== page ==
Tennessee Williams’ “catastrophe of success”

Tennessee Williams

Tennessee Williams

In 1944, at the age of thirty-three, Tennessee Williams scored a soaring triumph with his play The Glass Menagerie. And then? Catastrophe.

That’s not my word, it’s his. He even wrote an essay called “The Catastrophe of Success”, which is nowadays appended to copies of the play.

He could, of course, have used a different word for his success: Impostor. That’s what Kipling called it, and what I’m calling it (as well as disaster) in my book. Williams’ essay is, naturally, in my bibliography.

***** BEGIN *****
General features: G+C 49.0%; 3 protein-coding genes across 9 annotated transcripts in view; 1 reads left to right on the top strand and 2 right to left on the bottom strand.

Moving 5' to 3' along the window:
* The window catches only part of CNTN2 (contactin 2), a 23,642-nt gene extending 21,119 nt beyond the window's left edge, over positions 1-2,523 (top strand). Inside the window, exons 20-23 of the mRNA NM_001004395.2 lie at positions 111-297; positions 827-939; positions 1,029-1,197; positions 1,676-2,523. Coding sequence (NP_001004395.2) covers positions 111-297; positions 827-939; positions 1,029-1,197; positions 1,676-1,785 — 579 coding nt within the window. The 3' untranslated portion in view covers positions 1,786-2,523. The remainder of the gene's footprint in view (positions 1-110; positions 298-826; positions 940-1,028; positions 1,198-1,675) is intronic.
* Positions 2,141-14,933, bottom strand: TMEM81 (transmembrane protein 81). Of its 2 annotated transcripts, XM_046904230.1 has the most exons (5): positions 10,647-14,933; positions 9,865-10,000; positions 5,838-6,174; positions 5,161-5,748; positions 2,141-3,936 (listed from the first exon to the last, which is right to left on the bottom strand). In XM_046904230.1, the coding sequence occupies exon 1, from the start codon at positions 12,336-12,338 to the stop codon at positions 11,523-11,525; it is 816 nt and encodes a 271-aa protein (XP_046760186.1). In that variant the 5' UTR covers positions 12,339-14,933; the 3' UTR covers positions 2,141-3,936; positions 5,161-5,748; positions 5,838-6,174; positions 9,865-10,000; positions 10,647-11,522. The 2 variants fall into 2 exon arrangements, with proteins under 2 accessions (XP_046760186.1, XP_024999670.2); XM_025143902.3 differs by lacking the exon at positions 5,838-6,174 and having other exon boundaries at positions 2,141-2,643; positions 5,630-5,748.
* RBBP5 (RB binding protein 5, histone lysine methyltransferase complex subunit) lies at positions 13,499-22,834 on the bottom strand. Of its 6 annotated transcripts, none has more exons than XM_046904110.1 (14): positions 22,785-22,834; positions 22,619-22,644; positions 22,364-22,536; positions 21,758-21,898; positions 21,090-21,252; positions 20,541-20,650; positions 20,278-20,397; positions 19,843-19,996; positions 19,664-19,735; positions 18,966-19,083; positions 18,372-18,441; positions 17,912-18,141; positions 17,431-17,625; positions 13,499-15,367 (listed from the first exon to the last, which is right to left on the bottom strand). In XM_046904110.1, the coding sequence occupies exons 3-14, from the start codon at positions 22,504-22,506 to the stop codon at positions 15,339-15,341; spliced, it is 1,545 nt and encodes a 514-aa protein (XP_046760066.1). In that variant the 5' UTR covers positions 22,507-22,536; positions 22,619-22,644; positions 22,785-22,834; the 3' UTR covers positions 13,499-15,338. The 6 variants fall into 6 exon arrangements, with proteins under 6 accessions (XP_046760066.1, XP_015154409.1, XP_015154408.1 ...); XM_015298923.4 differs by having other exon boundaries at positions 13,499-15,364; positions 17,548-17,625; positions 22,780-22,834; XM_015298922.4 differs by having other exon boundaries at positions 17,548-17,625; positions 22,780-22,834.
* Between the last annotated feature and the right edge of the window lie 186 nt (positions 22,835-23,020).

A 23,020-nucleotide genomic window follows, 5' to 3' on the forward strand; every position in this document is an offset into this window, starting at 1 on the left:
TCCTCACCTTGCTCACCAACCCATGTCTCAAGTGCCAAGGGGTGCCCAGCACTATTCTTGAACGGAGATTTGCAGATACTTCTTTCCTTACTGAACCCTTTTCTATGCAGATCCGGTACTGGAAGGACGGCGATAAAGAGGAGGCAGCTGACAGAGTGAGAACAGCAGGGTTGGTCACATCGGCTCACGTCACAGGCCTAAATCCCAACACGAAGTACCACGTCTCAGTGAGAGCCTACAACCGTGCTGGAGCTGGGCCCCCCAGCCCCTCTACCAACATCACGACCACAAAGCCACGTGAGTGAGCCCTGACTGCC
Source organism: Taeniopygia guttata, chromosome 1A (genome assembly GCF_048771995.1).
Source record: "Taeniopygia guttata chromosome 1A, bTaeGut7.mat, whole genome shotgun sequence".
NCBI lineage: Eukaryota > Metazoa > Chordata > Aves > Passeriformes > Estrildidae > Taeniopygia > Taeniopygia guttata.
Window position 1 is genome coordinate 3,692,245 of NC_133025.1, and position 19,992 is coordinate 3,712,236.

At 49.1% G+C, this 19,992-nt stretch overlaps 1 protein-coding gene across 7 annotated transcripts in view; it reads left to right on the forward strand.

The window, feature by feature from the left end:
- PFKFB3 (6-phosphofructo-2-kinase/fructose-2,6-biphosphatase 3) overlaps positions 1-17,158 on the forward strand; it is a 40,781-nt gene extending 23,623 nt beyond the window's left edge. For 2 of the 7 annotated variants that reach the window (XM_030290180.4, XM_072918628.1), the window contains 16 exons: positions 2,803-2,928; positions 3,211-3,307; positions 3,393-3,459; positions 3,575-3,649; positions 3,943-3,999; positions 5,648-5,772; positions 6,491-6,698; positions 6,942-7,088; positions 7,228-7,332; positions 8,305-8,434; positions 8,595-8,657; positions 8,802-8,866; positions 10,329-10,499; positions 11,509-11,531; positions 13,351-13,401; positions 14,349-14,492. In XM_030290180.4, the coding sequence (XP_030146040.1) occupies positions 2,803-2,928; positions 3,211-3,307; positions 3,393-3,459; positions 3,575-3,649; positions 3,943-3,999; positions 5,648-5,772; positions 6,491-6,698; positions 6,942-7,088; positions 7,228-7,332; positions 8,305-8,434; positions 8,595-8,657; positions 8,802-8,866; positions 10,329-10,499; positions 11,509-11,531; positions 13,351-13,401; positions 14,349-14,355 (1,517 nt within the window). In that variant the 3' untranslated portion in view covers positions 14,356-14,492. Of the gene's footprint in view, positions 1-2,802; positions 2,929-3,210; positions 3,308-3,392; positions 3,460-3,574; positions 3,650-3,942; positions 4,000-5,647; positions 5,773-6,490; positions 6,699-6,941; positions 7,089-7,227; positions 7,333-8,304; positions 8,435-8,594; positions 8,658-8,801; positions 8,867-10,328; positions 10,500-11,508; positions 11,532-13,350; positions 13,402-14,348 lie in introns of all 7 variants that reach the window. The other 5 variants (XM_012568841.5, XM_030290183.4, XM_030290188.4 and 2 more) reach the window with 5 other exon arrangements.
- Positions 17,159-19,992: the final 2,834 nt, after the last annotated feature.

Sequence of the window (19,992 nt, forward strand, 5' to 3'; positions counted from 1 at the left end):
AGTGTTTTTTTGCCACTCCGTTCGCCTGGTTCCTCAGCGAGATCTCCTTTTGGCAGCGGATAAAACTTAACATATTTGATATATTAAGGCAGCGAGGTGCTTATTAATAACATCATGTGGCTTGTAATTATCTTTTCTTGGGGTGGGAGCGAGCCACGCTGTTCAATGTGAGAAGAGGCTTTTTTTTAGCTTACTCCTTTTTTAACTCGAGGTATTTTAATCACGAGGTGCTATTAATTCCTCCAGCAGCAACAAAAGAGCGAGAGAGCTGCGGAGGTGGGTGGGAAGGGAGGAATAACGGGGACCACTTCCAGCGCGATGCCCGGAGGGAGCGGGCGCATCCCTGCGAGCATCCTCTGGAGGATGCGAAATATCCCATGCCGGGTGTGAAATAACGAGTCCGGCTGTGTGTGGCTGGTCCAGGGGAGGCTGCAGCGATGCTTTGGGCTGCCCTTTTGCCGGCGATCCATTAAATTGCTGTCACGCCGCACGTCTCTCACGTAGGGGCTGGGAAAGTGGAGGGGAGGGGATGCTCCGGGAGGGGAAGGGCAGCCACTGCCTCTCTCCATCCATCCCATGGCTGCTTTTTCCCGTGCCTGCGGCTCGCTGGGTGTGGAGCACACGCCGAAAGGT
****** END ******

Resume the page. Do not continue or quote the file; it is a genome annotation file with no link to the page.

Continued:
But why would Williams say that? Success, he wrote, is “a kind of death, I think, and it can come to you in a storm of royalty checks beside a kidney-shaped pool in Beverly Hills or anywhere at all that is removed from the conditions that made you an artist.”

I will add: Or the conditions that made you a warrior, such as Hannibal. Or a politician, or a businessman, or an athlete, or….